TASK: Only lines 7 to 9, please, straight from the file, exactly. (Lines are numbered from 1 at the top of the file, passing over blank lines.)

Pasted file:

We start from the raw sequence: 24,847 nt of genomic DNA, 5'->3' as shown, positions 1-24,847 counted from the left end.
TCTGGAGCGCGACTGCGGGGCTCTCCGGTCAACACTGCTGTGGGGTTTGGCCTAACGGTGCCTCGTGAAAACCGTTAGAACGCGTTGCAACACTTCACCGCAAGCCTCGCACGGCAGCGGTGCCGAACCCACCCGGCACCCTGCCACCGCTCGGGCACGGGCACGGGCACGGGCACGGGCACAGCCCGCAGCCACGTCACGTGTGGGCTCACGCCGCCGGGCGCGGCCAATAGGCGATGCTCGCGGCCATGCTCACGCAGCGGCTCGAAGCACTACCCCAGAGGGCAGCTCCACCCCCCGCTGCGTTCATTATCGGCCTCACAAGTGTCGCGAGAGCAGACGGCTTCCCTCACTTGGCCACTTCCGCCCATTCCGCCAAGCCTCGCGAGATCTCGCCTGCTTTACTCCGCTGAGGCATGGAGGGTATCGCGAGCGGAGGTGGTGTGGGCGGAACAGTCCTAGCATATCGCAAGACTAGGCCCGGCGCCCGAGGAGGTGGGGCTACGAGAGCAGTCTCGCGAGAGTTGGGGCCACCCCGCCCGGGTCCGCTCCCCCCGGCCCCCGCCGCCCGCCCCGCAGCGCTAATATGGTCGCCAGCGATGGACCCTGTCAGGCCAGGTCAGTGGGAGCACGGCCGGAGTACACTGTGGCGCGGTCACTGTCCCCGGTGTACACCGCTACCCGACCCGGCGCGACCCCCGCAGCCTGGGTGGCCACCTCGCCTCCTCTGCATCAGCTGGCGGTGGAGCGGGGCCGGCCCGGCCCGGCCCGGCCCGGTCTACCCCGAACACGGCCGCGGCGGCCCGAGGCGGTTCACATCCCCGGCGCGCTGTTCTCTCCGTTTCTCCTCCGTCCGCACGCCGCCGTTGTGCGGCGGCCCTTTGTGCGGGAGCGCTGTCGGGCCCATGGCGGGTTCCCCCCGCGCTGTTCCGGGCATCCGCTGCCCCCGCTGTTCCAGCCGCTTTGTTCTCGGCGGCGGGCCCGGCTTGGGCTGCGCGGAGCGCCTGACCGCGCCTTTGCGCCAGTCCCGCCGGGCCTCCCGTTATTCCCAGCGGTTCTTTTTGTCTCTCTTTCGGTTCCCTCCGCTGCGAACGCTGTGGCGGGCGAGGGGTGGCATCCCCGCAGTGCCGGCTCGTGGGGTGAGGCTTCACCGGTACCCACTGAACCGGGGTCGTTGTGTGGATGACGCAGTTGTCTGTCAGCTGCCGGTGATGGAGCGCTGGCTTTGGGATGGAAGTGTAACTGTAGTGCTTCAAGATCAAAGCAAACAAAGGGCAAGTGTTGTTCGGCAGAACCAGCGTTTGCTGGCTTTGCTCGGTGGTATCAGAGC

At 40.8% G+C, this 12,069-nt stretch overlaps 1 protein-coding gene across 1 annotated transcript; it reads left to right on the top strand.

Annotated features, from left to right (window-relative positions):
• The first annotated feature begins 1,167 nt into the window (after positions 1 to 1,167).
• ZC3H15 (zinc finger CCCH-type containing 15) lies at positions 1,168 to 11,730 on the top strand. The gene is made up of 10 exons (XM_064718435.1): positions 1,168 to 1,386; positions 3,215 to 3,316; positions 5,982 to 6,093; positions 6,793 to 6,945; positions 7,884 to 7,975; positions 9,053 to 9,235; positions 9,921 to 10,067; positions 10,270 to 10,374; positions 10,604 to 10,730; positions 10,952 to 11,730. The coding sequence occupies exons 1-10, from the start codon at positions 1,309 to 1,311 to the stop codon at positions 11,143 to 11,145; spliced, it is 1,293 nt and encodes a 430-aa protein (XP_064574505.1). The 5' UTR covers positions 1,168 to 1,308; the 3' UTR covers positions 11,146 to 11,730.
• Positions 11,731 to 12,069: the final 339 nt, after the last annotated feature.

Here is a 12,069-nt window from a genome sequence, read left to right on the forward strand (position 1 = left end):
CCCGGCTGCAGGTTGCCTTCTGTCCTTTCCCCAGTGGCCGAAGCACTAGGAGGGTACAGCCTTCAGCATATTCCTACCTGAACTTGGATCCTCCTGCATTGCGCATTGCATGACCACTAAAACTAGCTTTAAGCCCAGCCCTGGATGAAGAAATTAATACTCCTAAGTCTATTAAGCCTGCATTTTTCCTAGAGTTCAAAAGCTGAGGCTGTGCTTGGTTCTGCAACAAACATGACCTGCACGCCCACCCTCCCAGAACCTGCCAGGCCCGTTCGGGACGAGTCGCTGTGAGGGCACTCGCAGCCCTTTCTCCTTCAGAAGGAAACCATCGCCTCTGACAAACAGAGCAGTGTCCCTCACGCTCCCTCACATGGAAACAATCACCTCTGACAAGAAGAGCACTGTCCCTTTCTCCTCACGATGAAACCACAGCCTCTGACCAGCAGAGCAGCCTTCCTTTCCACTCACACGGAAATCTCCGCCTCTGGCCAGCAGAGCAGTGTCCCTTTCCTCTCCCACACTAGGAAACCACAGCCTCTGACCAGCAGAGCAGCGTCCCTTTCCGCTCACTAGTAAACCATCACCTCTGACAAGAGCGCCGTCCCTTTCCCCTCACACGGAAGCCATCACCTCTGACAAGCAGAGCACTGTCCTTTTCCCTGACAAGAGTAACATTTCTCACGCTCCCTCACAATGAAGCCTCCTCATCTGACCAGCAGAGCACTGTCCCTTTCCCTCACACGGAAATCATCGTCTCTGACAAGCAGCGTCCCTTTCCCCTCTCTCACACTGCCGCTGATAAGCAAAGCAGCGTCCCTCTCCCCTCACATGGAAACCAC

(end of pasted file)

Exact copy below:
• Positions 11,731 to 12,069: the final 339 nt, after the last annotated feature.

Here is a 12,069-nt window from a genome sequence, read left to right on the forward strand (position 1 = left end):
CCCGGCTGCAGGTTGCCTTCTGTCCTTTCCCCAGTGGCCGAAGCACTAGGAGGGTACAGCCTTCAGCATATTCCTACCTGAACTTGGATCCTCCTGCATTGCGCATTGCATGACCACTAAAACTAGCTTTAAGCCCAGCCCTGGATGAAGAAATTAATACTCCTAAGTCTATTAAGCCTGCATTTTTCCTAGAGTTCAAAAGCTGAGGCTGTGCTTGGTTCTGCAACAAACATGACCTGCACGCCCACCCTCCCAGAACCTGCCAGGCCCGTTCGGGACGAGTCGCTGTGAGGGCACTCGCAGCCCTTTCTCCTTCAGAAGGAAACCATCGCCTCTGACAAACAGAGCAGTGTCCCTCACGCTCCCTCACATGGAAACAATCACCTCTGACAAGAAGAGCACTGTCCCTTTCTCCTCACGATGAAACCACAGCCTCTGACCAGCAGAGCAGCCTTCCTTTCCACTCACACGGAAATCTCCGCCTCTGGCCAGCAGAGCAGTGTCCCTTTCCTCTCCCACACTAGGAAACCACAGCCTCTGACCAGCAGAGCAGCGTCCCTTTCCGCTCACTAGTAAACCATCACCTCTGACAAGAGCGCCGTCCCTTTCCCCTCACACGGAAGCCATCACCTCTGACAAGCAGAGCACTGTCCTTTTCCCTGACAAGAGTAACATTTCTCACGCTCCCTCACAATGAAGCCTCCTCATCTGACCAGCAGAGCACTGTCCCTTTCCCTCACACGGAAATCATCGTCTCTGACAAGCAGCGTCCCTTTCCCCTCTCTCACACTGCCGCTGATAAGCAAAGCAGCGTCCCTCTCCCCTCACATGGAAACCAC